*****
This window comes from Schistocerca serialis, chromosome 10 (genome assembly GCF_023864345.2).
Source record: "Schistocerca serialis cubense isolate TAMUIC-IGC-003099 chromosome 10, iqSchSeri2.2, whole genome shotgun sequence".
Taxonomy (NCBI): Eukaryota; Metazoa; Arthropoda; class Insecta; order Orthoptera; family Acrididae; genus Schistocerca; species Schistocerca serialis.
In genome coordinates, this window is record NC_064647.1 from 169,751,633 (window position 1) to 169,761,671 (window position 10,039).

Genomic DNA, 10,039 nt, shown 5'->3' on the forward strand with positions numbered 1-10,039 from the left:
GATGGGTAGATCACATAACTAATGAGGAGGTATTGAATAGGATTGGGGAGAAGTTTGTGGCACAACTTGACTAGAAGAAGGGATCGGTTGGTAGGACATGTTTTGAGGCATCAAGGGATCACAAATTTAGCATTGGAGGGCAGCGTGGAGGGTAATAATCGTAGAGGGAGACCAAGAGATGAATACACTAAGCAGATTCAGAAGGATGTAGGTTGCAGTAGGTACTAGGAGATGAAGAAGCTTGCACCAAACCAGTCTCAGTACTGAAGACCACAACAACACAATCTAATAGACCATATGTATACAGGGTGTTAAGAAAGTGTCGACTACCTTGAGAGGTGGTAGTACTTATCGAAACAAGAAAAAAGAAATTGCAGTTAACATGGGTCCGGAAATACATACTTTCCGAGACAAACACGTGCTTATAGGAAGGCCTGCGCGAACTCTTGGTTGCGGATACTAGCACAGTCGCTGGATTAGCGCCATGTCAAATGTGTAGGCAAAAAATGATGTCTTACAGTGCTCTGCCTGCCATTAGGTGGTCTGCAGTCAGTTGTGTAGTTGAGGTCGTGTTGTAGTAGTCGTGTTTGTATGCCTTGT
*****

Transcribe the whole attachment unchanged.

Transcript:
This window comes from Schistocerca serialis, chromosome 10 (genome assembly GCF_023864345.2).
Source record: "Schistocerca serialis cubense isolate TAMUIC-IGC-003099 chromosome 10, iqSchSeri2.2, whole genome shotgun sequence".
Taxonomy (NCBI): Eukaryota; Metazoa; Arthropoda; class Insecta; order Orthoptera; family Acrididae; genus Schistocerca; species Schistocerca serialis.
In genome coordinates, this window is record NC_064647.1 from 169,751,633 (window position 1) to 169,761,671 (window position 10,039).

Genomic DNA, 10,039 nt, shown 5'->3' on the forward strand with positions numbered 1-10,039 from the left:
GATGGGTAGATCACATAACTAATGAGGAGGTATTGAATAGGATTGGGGAGAAGTTTGTGGCACAACTTGACTAGAAGAAGGGATCGGTTGGTAGGACATGTTTTGAGGCATCAAGGGATCACAAATTTAGCATTGGAGGGCAGCGTGGAGGGTAATAATCGTAGAGGGAGACCAAGAGATGAATACACTAAGCAGATTCAGAAGGATGTAGGTTGCAGTAGGTACTAGGAGATGAAGAAGCTTGCACCAAACCAGTCTCAGTACTGAAGACCACAACAACACAATCTAATAGACCATATGTATACAGGGTGTTAAGAAAGTGTCGACTACCTTGAGAGGTGGTAGTACTTATCGAAACAAGAAAAAAGAAATTGCAGTTAACATGGGTCCGGAAATACATACTTTCCGAGACAAACACGTGCTTATAGGAAGGCCTGCGCGAACTCTTGGTTGCGGATACTAGCACAGTCGCTGGATTAGCGCCATGTCAAATGTGTAGGCAAAAAATGATGTCTTACAGTGCTCTGCCTGCCATTAGGTGGTCTGCAGTCAGTTGTGTAGTTGAGGTCGTGTTGTAGTAGTCGTGTTTGTATGCCTTGT